This did not mean the end of the Polish struggle, however. Kościuszko became a hero to generations of Polish revolutionaries, who staged rebellions through the 19th century. Polish romantic composers, such as Frédéric François Chopin, composed stirring odes to the Polish cause, which inspired emergent national movements across the world. Even Australian history bears the influence of the Polish struggle for freedom. Australia’s highest mountain, Mt. Koscuiszko, was named for Kościuszko by the Polish explorer Paweł Edmund Strzelecki in 1840.
While World War I would lead to the deaths of many Poles – forced to fight against one another in the armies of Russia, Germany, and Austria, the end of the war and the Treaty of Versailles would see Poland once again emerge as an independent nation. Its borders were a lot smaller than before, however, and the important city of Gdańsk was given to Germany as the ‘free city’ of Danzig.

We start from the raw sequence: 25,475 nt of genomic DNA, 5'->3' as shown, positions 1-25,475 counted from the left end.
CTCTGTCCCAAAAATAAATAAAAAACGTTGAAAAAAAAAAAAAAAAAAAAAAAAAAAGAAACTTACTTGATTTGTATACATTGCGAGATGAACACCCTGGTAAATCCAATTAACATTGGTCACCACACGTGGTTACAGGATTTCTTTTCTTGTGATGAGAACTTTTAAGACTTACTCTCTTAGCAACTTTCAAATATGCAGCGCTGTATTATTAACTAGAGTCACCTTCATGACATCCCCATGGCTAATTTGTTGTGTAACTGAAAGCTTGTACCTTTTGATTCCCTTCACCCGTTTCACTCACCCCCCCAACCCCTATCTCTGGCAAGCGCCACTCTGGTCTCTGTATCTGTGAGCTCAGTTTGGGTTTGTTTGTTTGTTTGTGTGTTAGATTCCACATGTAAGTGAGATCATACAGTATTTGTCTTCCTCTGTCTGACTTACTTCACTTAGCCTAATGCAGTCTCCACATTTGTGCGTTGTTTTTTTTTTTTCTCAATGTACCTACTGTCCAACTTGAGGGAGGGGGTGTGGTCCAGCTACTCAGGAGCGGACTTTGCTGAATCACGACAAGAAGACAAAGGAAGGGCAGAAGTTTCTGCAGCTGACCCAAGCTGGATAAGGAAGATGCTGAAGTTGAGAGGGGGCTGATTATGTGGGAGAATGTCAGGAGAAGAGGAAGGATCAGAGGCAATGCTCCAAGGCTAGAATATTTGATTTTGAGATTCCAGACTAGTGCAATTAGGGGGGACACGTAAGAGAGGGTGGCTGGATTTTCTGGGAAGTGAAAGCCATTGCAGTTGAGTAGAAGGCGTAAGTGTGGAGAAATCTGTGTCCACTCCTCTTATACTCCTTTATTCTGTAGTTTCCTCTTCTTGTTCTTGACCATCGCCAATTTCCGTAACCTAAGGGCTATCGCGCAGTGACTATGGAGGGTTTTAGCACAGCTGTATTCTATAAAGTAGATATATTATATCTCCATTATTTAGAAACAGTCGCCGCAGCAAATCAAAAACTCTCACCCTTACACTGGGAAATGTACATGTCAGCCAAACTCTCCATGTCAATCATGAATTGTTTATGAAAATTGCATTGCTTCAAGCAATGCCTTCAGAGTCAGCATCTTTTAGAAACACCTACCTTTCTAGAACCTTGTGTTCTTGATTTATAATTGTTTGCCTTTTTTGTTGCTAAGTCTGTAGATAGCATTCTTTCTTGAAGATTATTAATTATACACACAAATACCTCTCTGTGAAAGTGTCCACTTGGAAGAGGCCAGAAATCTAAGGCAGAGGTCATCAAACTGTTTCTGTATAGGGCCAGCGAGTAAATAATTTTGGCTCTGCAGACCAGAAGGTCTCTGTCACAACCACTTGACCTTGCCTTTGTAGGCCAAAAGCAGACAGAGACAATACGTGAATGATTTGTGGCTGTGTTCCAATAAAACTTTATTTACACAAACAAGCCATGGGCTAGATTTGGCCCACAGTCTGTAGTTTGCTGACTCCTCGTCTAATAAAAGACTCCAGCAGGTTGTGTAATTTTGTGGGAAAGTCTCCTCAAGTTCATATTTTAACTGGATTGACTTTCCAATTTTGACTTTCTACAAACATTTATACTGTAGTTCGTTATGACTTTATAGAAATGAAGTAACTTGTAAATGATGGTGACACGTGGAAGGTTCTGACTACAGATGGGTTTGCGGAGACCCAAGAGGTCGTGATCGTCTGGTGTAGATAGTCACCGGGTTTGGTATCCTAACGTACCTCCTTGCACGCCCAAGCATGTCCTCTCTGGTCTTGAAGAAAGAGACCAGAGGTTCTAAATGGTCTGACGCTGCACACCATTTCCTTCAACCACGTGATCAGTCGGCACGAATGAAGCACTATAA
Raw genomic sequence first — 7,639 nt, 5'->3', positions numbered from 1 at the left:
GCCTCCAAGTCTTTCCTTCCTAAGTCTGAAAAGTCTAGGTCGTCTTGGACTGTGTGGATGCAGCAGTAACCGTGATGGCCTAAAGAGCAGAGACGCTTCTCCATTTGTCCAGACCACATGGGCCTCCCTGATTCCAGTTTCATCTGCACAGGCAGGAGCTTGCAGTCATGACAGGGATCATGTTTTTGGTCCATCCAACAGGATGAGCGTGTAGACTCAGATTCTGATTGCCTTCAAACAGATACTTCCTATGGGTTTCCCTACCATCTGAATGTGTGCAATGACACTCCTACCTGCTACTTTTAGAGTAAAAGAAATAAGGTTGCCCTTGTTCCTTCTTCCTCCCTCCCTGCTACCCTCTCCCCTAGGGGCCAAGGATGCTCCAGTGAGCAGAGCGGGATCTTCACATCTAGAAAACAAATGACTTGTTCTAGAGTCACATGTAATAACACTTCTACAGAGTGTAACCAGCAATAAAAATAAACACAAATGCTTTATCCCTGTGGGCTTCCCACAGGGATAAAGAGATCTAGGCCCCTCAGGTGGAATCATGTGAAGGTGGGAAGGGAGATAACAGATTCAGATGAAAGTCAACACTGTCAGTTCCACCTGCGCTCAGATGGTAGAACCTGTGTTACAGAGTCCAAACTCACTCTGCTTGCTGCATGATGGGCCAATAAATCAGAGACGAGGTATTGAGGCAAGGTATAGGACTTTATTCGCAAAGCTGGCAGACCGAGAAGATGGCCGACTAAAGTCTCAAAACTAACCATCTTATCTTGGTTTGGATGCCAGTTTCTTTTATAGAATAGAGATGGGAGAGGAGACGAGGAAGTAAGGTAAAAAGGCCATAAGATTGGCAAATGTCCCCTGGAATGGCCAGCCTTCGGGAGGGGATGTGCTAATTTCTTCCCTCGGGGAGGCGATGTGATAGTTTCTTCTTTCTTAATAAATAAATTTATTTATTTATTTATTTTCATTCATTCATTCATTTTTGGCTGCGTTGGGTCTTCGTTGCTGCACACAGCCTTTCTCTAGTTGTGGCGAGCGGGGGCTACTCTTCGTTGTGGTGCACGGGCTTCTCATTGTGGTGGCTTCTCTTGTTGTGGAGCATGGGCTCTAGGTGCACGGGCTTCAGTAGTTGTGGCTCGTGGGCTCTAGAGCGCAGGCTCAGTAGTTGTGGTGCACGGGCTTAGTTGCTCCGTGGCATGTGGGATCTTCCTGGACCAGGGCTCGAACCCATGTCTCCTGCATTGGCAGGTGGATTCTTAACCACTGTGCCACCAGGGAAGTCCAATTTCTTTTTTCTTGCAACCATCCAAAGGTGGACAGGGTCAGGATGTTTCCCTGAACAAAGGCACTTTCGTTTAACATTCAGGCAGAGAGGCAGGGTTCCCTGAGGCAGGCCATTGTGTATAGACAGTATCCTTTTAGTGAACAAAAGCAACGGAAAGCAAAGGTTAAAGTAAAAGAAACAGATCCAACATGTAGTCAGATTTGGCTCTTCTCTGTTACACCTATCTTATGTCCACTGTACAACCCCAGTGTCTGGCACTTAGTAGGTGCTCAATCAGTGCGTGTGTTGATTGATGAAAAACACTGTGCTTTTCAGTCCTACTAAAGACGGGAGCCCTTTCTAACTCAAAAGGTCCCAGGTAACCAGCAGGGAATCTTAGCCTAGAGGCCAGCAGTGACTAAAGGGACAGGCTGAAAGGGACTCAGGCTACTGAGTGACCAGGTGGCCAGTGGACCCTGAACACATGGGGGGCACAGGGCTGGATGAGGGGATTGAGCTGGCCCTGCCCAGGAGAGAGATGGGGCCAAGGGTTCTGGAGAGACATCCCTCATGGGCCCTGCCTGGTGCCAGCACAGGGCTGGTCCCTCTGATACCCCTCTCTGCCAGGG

The ‘Second Republic’ of Poland was the sixth-biggest country in Europe, with a population of around 26 million. Initially a democratic republic, it became increasingly unstable and Józef Piłsudski, a national hero of World War I, seized dictatorial control.
In 1939, Germany and the Soviet Union signed a nonaggression pact that divided Poland between the two powers. On 1 September, 1939, Nazi Germany invaded Poland, precipitating the Second World War.
Poland was devastated by both invasions. The Soviet Union deported over 1.5 million Poles to other parts of the Soviet Union. Nazi policy sought to eradicate the Polish nation, believing its territory to be Germany’s right. Hundreds of thousands of Poles were moved into forced labour camps in Germany, while the intelligentsia were executed en masse.